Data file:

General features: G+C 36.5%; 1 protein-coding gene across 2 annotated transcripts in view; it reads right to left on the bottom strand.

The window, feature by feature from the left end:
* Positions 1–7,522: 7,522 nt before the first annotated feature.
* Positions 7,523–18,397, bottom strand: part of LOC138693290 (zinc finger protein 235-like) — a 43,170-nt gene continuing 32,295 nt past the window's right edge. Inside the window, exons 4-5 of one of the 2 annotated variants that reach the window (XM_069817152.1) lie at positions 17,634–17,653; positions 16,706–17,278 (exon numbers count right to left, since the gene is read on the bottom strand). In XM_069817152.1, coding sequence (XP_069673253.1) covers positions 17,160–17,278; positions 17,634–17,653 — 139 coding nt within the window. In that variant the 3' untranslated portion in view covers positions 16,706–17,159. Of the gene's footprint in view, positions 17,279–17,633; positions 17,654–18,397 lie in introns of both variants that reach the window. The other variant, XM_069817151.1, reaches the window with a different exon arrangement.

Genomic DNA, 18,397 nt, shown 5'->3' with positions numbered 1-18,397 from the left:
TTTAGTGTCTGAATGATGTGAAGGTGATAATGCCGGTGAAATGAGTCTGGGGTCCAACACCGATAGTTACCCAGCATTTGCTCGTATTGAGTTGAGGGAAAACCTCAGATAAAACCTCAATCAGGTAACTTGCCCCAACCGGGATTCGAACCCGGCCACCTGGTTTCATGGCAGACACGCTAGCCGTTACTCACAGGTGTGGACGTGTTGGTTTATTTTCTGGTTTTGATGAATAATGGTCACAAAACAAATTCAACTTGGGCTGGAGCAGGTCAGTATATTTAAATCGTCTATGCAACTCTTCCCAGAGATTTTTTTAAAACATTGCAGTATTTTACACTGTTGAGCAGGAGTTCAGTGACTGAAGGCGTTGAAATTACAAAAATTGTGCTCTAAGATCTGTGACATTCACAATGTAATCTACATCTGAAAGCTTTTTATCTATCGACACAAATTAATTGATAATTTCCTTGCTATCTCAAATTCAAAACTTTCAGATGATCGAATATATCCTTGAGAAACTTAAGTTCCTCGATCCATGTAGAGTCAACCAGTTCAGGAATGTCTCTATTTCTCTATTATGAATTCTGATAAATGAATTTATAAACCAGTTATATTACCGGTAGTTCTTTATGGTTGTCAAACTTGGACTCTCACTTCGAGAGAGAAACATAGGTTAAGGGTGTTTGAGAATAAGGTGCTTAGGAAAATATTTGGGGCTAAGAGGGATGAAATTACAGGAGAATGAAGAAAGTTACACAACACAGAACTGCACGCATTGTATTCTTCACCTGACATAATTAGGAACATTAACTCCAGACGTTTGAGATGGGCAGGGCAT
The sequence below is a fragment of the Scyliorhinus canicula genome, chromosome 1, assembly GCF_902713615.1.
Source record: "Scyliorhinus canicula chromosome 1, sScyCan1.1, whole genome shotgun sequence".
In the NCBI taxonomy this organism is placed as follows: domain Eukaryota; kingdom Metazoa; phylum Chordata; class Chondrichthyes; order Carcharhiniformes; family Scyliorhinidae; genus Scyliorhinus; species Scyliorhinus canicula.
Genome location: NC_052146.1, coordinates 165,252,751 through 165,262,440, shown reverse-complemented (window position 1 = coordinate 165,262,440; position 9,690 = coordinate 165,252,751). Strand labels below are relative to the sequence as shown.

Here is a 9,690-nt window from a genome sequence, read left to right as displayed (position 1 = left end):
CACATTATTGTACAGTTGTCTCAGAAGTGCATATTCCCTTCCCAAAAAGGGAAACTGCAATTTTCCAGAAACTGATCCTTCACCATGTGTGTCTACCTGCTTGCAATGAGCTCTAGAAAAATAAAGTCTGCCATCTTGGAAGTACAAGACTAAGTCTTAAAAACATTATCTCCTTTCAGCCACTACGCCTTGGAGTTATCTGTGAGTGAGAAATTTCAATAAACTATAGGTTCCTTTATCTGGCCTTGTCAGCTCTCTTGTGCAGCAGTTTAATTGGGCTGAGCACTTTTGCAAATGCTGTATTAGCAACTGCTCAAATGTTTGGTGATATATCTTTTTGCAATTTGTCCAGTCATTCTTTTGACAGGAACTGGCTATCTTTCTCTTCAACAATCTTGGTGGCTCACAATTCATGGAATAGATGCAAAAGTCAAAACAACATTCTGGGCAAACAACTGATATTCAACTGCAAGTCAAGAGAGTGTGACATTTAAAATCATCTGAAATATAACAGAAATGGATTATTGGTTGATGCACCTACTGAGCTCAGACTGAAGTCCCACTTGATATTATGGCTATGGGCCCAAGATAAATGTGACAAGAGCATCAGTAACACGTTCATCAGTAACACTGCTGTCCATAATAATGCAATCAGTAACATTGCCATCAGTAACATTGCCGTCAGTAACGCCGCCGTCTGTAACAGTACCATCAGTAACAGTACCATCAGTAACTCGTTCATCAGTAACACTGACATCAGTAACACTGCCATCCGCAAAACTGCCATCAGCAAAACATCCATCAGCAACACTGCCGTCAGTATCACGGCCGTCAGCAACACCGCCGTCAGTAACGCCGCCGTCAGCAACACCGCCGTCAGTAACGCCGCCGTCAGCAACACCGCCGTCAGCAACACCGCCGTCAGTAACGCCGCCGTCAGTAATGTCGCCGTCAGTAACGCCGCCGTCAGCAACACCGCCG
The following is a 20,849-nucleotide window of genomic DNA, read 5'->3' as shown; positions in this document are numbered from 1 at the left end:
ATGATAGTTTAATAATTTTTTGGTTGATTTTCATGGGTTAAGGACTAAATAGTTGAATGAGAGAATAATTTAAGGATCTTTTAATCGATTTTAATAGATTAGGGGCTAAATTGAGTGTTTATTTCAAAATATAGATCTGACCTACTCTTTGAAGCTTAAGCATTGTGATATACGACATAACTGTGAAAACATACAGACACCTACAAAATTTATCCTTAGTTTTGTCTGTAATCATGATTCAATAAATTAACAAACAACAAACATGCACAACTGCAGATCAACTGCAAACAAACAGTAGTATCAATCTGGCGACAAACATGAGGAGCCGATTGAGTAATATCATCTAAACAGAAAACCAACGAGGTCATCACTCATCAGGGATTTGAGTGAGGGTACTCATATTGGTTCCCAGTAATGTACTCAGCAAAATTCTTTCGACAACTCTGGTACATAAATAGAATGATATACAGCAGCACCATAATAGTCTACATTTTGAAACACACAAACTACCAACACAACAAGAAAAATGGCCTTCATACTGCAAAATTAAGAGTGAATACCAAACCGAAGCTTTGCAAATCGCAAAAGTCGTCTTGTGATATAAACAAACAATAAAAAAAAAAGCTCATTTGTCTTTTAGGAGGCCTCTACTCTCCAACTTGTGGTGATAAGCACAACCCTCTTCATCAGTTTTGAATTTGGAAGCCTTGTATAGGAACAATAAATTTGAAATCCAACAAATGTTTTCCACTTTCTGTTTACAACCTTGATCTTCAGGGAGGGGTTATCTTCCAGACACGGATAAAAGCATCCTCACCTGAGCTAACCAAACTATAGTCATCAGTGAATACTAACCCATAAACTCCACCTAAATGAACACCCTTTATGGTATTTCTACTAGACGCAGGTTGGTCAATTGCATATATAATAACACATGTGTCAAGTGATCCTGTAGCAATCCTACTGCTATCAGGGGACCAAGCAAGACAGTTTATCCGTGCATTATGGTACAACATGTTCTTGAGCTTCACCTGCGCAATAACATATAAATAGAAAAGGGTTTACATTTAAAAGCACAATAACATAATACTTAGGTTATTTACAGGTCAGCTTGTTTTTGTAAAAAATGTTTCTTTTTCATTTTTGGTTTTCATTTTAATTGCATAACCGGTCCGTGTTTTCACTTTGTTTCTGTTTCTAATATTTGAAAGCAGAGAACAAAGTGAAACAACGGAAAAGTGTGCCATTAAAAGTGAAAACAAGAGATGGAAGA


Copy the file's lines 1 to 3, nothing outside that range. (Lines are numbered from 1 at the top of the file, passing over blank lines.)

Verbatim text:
General features: G+C 36.5%; 1 protein-coding gene across 2 annotated transcripts in view; it reads right to left on the bottom strand.

The window, feature by feature from the left end:
* Positions 1–7,522: 7,522 nt before the first annotated feature.